I generally live alone. Someone trying to enter at 0'dark30 is making a big mistake. HOWEVER

If I have house guest(s) I must make affirmative changes to my protocol to preserve THEIR safety as well as mine. Part of that is letting them know what to expect and what is expected of them.

In this tragedy, the pastor had his teenage grand daughter staying with him. I presume he did not take into account that she may sneak out or that she may have some teen age boy call on her at late night hours. Overall the shame is that he bears the burden of knowing that he almost killed his grand daughter and is now having to go through the meat grinder that is the criminal justice system.

Carl N. Brown
January 18, 2013, 09:47 PM
Castle Doctrine is basically no duty to retreat in your own home in the face of an attacker with ability, opportunity and means to put life or limb in jeopardy, in a situation where a reasonable person would be in fear of imminent death or greivous bodily harm.

There are multiple scenarios where someone trying at the door could be relative harmless or present a true danger. In this case, there was failure to account for the location of all persons in the household. I would hate to get shot for raiding the 'fridge.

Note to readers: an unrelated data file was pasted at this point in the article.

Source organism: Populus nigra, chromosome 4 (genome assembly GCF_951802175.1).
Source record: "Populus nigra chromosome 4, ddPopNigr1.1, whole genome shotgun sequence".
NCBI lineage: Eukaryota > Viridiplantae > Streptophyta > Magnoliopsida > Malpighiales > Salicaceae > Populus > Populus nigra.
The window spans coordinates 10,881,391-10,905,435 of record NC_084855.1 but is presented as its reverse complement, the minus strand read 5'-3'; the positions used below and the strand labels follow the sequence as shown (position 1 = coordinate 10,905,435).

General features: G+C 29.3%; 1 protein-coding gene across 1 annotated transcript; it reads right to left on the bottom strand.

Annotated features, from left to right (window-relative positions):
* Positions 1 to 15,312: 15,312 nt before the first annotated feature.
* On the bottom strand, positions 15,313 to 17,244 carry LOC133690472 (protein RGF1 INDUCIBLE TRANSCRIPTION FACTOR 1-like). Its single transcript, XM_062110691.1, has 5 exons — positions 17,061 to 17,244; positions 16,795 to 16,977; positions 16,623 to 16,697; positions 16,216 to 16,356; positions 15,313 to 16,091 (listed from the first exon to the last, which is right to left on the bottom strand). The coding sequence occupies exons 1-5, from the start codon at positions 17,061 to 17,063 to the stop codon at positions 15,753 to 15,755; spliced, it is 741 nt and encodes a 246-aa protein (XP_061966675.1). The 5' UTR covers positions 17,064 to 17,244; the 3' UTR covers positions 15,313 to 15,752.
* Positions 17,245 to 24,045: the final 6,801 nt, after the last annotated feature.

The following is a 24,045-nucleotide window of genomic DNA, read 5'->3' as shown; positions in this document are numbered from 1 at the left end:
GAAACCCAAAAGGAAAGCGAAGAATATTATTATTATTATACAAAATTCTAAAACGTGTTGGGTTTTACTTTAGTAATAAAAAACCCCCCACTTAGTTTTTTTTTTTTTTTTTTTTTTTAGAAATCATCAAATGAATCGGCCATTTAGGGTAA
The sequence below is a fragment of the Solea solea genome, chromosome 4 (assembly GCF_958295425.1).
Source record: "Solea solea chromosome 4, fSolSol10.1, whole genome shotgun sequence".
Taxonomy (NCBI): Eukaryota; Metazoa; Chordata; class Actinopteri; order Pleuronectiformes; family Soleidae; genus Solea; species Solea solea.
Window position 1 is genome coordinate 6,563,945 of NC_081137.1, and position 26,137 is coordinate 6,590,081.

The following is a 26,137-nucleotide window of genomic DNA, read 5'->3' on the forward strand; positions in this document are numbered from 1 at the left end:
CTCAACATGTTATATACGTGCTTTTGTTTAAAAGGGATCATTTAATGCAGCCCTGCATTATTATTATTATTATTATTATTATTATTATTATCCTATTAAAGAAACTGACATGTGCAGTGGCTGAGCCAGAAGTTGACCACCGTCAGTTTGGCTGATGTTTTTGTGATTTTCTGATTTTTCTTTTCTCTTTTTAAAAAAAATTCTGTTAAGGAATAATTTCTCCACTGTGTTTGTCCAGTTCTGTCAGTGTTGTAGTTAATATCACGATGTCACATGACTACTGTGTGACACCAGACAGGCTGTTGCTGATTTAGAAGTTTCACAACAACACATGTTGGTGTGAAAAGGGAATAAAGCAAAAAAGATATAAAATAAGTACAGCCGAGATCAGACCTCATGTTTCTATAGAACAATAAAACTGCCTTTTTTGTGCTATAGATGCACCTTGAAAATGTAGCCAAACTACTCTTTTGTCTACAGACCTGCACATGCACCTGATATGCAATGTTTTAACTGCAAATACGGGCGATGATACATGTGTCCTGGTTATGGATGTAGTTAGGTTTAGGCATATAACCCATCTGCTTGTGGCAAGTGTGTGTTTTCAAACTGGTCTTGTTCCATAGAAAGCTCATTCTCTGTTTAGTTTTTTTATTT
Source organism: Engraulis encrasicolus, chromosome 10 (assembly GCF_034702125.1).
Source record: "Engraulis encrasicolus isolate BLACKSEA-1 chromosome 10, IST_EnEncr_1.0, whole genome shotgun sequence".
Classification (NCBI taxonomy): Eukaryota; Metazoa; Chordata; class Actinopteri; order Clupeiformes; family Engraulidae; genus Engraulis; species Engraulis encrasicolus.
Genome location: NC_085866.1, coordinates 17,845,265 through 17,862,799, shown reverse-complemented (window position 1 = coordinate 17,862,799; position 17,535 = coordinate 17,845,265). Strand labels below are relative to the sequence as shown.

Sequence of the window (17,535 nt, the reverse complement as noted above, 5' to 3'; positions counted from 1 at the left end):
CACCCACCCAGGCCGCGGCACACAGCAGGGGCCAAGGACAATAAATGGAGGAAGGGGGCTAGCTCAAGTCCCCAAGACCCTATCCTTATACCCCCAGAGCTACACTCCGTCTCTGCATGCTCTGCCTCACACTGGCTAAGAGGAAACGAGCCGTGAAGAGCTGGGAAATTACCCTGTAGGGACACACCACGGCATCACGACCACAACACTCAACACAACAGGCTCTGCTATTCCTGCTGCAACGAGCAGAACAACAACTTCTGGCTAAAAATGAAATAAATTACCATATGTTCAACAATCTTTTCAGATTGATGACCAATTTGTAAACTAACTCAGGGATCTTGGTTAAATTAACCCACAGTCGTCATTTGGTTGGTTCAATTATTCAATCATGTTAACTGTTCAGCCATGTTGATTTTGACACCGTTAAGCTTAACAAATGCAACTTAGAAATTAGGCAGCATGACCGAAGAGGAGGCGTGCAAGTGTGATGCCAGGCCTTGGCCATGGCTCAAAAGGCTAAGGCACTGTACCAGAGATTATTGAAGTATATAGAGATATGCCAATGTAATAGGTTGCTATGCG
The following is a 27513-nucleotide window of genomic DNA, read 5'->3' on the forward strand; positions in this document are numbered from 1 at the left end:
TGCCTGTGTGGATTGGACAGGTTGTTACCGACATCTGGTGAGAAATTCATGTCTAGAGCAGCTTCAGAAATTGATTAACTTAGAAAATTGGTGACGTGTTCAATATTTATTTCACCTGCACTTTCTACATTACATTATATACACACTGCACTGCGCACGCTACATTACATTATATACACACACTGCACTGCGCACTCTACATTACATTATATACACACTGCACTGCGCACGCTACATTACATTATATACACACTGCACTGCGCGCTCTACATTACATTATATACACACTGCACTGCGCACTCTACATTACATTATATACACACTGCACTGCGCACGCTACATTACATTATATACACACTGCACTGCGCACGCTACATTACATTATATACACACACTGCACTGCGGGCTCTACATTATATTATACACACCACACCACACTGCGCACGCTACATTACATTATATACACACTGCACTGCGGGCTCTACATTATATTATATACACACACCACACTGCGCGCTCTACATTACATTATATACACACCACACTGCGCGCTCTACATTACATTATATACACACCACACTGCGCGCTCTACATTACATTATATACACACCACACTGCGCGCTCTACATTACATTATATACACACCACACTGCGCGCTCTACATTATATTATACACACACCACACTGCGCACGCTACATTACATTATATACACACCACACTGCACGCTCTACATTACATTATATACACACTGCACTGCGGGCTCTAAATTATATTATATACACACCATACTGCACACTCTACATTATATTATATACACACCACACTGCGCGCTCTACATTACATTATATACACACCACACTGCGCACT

January 18, 2013, 10:09 PM
The man is a minister, I believe he told police his fear took over him. His granddaughter had apparently left the house to talk to friends after she had already gone to bed. She saw the grandparents light on was trying to be as quiet as possible so as not to wake or disturb them. It seems they thought she was in bed . The granddaughter lived with them. As bad as I feel for this guy you have to know your target and whats beyond. He shot at a shadow outside the door.

January 19, 2013, 12:54 AM
As I understand it, he heard a noise, saw a shape outside his door and opened fire without warning, castle doctrine or not, he deserves to be prosecuted. It's not illegal to walk up to someone's door and make a noise, in fact the practice of "knocking" on doors to make noise is quite common in my area. People generally do it when they wish to attract the attention of someone with whom they wish to communicate that's located on the other side of the door.

In rural Texas it is considered impolite (as well as illegal) to shoot people for engaging in this activity.

This man is learning a hard lesson and may even spend a few years in prison, but it could have been much worse, can you imagine having to live with yourself after killing your own grandchild?

I couldn't find any recent information, but as of Dec.14th, her condition was improving.

"The pastor says he hopes his mistake can be used as a warning to others who might find themselves in a similar situation to act cautiously."

January 19, 2013, 08:20 PM
Unfortunate to say the least, but that was just plain poor judgement, and dangerous at that. That's no different than shooting at a sound during hunting season, and is inexcusable in my opinion. Castle doctrin or not, there is no get of jail free card for those who break common gun safety rules.